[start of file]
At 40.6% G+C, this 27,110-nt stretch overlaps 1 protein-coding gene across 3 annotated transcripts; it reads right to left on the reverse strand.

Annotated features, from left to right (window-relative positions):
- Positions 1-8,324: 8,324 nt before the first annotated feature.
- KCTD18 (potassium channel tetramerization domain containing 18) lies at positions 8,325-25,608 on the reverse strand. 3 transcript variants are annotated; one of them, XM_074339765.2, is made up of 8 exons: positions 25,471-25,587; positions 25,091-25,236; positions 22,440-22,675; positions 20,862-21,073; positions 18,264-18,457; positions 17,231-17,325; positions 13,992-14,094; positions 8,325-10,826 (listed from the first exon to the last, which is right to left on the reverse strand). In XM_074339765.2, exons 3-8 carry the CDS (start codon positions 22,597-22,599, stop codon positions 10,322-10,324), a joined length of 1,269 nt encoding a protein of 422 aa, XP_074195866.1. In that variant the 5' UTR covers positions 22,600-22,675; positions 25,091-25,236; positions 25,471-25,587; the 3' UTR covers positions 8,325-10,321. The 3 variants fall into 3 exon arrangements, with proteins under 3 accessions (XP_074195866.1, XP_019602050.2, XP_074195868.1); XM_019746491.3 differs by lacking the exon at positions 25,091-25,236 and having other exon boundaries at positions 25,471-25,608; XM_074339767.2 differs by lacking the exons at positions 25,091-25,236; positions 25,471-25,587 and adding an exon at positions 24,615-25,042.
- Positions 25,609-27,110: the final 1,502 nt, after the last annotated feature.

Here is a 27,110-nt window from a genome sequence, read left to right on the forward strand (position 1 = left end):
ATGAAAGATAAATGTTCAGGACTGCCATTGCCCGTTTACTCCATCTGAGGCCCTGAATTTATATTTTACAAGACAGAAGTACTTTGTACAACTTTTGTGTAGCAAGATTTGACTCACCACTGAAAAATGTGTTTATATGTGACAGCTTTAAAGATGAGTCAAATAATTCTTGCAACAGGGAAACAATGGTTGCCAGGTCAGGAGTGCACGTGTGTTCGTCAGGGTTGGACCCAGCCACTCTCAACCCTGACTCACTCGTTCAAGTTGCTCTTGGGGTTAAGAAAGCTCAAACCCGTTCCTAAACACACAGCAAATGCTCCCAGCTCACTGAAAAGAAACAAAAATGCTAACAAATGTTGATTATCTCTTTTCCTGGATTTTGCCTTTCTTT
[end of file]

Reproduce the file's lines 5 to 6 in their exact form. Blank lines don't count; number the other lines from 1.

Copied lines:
- Positions 25,609-27,110: the final 1,502 nt, after the last annotated feature.

Here is a 27,110-nt window from a genome sequence, read left to right on the forward strand (position 1 = left end):